Launch Photo Gallery >>
East of the Tiber River
The Tiber River has flowed between Rome’s seven hills since time immemorial. While it is no longer the city’s main route for commerce, it remains a symbol of Rome to this day. Its eastern shore is home to Rome’s iconic architecture and attractions, including the Pantheon and the Colosseum — you can’t leave Rome without seeing them.
The Pantheon was built nearly 2,000 years ago as a temple to all the Roman gods, and has been in use ever since, though it has been a Catholic church since the 7th century. The Colosseum is even older, and originally hosted gladiator hunts and even naval battles! Today, you can tour this massive edifice and even get a glimpse under its floor at the passages that were used to produce spectacles to amaze ancient Romans.
Also east of the Tiber, in the ancient walkways of Rome, you’ll find the Roman Forum. Remarkably intact, visitors can still see the main square, a number of temples and shrines, and even the Arch of Titus, which inspired Paris’ Arc de Triomphe. Wander the same paths ancient Romans strolled, in the field where they met, haggled, and debated. This was one of the most important areas of the Roman Empire, and that can still be felt today.
When you’ve had your fill of Rome’s immense spread of history, there's a great series of neighborhoods for dining and shopping, or you can just linger on the Spanish Steps and by the Trevi Fountain — make sure you throw a coin in over your shoulder to ensure your return to the city. You can also visit the Villa Borghese, with its art gallery and extensive gardens, and Piazza Navona, with its famous Fountain of the Four Rivers.
West of the Tiber River
Trastevere, the charming district south of the Vatican on the west bank of the Tiber, is full of narrow cobblestone streets and lonely squares that have long served as the inspiration for artists. Once a working-class neighborhood, it is now a peaceful enclave of history and culture. The Piazza di Santa Maria is at its heart and a great spot for people watching in the shadow of the Basilica di Santa Maria — duck inside for a glimpse at still-sparkling mosaics by Pietro Cavallini, who lived and worked in Rome in the 13th century.
A fresco by Cavallini can be seen at the nearby Church of Santa Cecilia in Trastevere – it depicts the Last Judgment, and is considered to be his finest work. After dark, take a stroll through the neighborhood, grab a bite at a local trattoria, or enjoy a bar with the locals until the early hours of the morning.
Nestled on the outskirts of Rome is the independent Vatican City, the seat of the Pope and home to the famous St. Peter's Basilica and the Sistine Chapel. The influence of the Holy Catholic Church on the people of Italy is still evident today in a series of holy festivals, carnivals, and parades involving young and old alike in almost every city, town, and village.
If the Vatican were home to nothing but its most famous part — the Sistine Chapel and its magnificent ceiling — it would be more than worth a visit (try to avoid ending up in an awkward backbend while you take it in). The Vatican Museums alone, of which the Sistine Chapel is only the last room, hold countless masterpieces dating as far back as the Roman Republic, and even earlier.
Be sure to see the four “Raphael Rooms,” so titled because of the master’s brilliant frescoes adorning the walls. The most famous is his School of Athens, which features the likenesses of various renowned artists of the Renaissance, including Michelangelo and Leonardo da Vinci. After exiting the Sistine Chapel into a sunny Roman day, take another moment to view St. Peter’s Basilica itself, the most renowned Catholic church in the world.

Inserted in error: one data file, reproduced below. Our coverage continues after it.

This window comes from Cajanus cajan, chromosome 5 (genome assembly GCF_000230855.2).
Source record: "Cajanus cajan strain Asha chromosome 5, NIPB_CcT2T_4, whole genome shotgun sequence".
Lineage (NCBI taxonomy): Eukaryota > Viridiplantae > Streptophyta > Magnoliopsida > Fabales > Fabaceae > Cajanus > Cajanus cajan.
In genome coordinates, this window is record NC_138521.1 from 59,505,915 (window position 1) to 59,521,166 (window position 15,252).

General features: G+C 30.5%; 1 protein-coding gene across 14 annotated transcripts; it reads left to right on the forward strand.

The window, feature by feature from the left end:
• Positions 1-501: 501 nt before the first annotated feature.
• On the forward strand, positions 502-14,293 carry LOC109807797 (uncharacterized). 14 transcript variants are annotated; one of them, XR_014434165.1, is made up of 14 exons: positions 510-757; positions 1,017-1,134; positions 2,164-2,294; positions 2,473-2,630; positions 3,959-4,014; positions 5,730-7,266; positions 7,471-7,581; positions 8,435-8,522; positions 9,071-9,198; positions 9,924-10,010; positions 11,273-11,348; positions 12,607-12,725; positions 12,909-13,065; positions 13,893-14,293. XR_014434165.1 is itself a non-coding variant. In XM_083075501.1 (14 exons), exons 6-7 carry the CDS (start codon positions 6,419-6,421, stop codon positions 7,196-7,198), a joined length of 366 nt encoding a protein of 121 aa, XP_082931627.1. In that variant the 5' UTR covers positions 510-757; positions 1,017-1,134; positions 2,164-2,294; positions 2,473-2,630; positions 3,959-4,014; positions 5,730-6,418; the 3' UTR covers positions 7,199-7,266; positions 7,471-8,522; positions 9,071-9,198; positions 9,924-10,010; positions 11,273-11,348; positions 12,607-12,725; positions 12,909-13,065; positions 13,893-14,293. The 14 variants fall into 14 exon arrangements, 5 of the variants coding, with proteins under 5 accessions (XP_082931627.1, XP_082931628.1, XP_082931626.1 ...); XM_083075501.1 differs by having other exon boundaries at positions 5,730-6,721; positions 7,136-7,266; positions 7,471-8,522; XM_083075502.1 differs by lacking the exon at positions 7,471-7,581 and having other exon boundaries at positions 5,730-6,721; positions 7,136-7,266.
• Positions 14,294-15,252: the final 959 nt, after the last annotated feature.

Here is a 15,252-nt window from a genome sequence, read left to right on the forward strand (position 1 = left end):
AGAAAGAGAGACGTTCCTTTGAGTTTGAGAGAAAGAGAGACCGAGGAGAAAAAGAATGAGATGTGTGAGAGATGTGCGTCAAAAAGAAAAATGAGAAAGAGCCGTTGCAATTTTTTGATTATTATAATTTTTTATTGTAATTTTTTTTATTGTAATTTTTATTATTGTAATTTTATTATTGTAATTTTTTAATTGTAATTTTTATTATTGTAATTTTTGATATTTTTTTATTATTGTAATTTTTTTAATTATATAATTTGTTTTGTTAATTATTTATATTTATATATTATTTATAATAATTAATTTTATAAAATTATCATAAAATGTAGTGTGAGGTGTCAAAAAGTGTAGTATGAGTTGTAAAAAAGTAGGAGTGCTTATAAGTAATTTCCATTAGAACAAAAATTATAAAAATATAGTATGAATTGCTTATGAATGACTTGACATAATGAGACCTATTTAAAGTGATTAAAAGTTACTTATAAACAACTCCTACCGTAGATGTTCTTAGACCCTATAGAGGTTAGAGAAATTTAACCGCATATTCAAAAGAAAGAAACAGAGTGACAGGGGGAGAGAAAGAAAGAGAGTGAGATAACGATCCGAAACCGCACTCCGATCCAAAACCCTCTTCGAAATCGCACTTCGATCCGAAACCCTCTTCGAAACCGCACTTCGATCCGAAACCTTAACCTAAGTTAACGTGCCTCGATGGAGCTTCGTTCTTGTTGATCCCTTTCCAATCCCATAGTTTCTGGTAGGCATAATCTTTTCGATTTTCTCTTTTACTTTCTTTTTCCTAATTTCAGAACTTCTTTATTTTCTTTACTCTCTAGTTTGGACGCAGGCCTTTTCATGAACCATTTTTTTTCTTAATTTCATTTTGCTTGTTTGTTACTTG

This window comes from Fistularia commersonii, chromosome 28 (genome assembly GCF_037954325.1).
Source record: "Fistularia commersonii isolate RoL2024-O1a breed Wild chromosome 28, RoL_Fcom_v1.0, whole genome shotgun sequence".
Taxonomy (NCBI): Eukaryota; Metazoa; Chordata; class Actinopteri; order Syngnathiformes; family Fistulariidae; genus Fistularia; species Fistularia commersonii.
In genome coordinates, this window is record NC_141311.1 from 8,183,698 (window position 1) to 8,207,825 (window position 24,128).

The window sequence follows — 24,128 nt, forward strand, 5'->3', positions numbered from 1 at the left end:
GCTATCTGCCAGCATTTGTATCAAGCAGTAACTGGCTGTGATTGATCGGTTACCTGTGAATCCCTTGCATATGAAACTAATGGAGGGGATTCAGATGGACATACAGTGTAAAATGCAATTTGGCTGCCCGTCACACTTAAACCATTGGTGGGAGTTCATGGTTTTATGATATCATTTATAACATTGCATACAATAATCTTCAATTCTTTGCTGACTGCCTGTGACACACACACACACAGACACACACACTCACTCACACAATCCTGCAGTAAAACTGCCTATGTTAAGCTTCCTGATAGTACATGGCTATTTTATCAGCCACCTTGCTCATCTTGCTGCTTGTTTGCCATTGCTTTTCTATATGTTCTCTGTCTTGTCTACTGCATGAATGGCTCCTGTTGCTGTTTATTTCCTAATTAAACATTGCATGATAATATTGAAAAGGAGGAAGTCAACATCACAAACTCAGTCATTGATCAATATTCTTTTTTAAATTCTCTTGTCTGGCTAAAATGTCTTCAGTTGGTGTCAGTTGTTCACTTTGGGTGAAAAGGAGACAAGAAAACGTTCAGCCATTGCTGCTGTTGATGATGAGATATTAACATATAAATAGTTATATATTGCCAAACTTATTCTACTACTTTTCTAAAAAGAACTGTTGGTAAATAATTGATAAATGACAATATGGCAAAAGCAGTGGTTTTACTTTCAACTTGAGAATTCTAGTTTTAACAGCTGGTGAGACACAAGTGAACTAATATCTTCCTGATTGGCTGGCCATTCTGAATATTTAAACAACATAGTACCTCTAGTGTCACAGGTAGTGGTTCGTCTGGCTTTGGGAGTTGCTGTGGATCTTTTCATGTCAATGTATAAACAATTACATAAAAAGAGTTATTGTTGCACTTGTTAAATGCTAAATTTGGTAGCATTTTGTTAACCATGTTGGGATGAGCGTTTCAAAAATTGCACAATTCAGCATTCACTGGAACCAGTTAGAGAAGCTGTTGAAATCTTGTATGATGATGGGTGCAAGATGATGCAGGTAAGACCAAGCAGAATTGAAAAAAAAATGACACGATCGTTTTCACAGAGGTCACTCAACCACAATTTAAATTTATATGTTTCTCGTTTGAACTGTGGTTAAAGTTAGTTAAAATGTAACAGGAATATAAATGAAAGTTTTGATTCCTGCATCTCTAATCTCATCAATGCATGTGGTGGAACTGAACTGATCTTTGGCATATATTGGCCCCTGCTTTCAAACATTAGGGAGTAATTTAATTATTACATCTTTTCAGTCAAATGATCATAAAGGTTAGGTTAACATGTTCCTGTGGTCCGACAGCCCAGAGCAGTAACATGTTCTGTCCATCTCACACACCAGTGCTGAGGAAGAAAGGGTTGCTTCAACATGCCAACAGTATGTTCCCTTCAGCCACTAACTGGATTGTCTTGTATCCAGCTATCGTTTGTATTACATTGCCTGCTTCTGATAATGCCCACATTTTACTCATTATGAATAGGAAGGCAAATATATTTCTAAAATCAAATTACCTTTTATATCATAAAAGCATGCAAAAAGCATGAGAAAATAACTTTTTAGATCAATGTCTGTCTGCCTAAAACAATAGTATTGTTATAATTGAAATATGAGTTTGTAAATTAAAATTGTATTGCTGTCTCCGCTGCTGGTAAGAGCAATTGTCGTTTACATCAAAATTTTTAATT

Food and Drink
There is no shortage of incredible food to be had in Rome — the only downside is that your old standbys at home will never taste half as good. The pizza (thin crusted and served either as an individual pie or by the gram) and the pasta (served alla carbonara, alla Matriciana, cacio e pepe, but never alfredo) are second to none, but they’re far from the only things you should sample.
Have a cornetto (croissant) with cappuccino for breakfast, a panino for lunch, and osso bucco for dinner. Try Rome’s famous tripe, veal, and artichokes. Indulge in gelato (the brighter the colors, the more likely it is of low quality) or tiramisu. Wash it down with an espresso (milky coffee drinks, after all, are only for the morning). If they don’t have to roll you onto the plane when it comes time to leave, we’re afraid you’ve done something wrong.
When it comes to drinking with your meal, you’re in luck – Italy is home to some of the best wines in the world, and they’re not picky about how you enjoy them. Have no fear of the house wine; no Roman trattoria would ever dare serve a bad bottle. Domestic beers are quite inexpensive as well, and no Italian will look badly on you for enjoying one with a slice of pizza. Of course the standard rule applies: the more tourists you see in the restaurant, the more you can expect to pay. Wander a bit away from the most crowded streets and you’ll usually find the best places, and the very best food.
A 'Break' in Rome
Want to take a quick trip to Rome? Take a look at Liberty Travel’s EURObreaks – short European getaways tailor-made for you. Best of all, each EURObreak includes a City Insider, an expert who lives in and loves the city you’re exploring. They’ll give you an overview of the city and its history, highlighting what’s trendy, tried and true, or a combination – they’ll even give you a quick lesson in the city’s public transportation! Your City Insider helps ensure that your vacation memories will be unforgettable.